The IPDS, launched in December 2014, is markedly different in many aspects. To begin with, it aims to cover all urban areas across states as per Census 2011. There are more than 2,600 such towns in the urban areas of the country, where IT solutions are yet to be implemented in the distribution segment. The IPDS would not only cover the 1,405 R-APDRP towns but also the 2,600 urban towns that have not been covered so far. Thus, the benefits of the scheme would be extended to more than 4,000 towns across India.
The targets under the IPDS are need-driven. Utilities are required to identify critical gaps in the network, prepare a need assessment document and formulate a detailed project report. Also, as opposed to a uniform target, a discom-wise loss reduction trajectory has been finalised to bring down AT&C losses by 2021-22 through state-specific measures that are best suited to the state. In terms of funding, about 60 per cent of the project cost would be given as a grant, which could go up to 75 per cent on achieving the milestones.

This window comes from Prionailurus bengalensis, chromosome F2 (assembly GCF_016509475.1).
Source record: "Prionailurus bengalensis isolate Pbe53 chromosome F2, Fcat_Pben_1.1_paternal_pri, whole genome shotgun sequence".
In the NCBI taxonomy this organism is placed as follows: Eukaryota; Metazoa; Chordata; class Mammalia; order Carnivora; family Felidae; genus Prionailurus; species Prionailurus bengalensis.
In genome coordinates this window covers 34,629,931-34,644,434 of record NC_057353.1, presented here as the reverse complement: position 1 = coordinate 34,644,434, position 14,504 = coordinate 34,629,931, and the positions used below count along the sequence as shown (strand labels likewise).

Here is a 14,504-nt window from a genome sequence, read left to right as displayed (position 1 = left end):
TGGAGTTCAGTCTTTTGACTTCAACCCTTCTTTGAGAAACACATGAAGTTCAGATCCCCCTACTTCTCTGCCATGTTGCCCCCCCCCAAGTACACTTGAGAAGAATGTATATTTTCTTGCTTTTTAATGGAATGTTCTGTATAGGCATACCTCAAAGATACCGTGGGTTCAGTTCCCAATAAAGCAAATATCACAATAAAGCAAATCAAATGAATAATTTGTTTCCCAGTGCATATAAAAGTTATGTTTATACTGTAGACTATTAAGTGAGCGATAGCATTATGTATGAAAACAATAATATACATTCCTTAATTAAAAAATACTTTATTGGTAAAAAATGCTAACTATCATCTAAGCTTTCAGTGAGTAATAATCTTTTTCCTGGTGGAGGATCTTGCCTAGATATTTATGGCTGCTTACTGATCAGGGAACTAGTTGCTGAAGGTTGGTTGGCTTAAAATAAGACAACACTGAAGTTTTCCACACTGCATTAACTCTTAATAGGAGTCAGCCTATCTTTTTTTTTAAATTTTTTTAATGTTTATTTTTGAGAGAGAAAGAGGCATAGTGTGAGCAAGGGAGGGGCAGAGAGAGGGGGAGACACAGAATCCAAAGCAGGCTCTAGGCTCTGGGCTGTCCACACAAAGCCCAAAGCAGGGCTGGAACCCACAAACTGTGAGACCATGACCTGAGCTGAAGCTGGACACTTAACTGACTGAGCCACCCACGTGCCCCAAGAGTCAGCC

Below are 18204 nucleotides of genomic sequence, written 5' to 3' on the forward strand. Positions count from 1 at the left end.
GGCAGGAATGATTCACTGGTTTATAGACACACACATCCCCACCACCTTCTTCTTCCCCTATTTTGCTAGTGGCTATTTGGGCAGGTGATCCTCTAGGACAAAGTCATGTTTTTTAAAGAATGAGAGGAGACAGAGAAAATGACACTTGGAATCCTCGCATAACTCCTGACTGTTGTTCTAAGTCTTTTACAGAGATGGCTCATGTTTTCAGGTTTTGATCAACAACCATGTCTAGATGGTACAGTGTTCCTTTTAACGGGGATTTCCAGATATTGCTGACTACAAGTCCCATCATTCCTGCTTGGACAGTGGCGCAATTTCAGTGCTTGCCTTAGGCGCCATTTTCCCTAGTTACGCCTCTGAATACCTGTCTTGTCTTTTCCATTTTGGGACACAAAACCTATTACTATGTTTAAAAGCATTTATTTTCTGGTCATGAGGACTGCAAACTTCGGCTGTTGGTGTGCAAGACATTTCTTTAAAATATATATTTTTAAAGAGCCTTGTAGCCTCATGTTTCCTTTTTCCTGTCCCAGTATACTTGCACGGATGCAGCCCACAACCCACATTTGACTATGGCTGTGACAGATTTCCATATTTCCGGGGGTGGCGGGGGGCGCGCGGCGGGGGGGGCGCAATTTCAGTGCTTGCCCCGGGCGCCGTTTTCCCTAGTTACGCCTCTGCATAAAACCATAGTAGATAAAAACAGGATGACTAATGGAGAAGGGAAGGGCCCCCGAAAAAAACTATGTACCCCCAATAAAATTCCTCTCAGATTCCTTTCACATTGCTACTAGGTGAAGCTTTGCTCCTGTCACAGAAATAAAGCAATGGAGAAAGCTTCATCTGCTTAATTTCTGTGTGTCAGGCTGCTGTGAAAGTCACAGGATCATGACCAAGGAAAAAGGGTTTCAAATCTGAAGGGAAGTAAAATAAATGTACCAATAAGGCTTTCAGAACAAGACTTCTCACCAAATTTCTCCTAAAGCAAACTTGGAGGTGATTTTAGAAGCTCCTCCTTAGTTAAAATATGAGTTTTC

Another important component of the IPDS is the dissemination of information to digitally savvy consumers through a mobile application. For this purpose, an informative mobile application, the Urban Jyoti Abhiyaan (URJA), has been launched. It will enable consumers to get information on all IPDS-related parameters (outages, AT&C losses, etc.), register complaints, rank discoms, etc. Another major initiative is the creation of a central website, called the National Power Portal (NPP), which will monitor real-time data from all feeders in the country and display relevant information on the URJA application.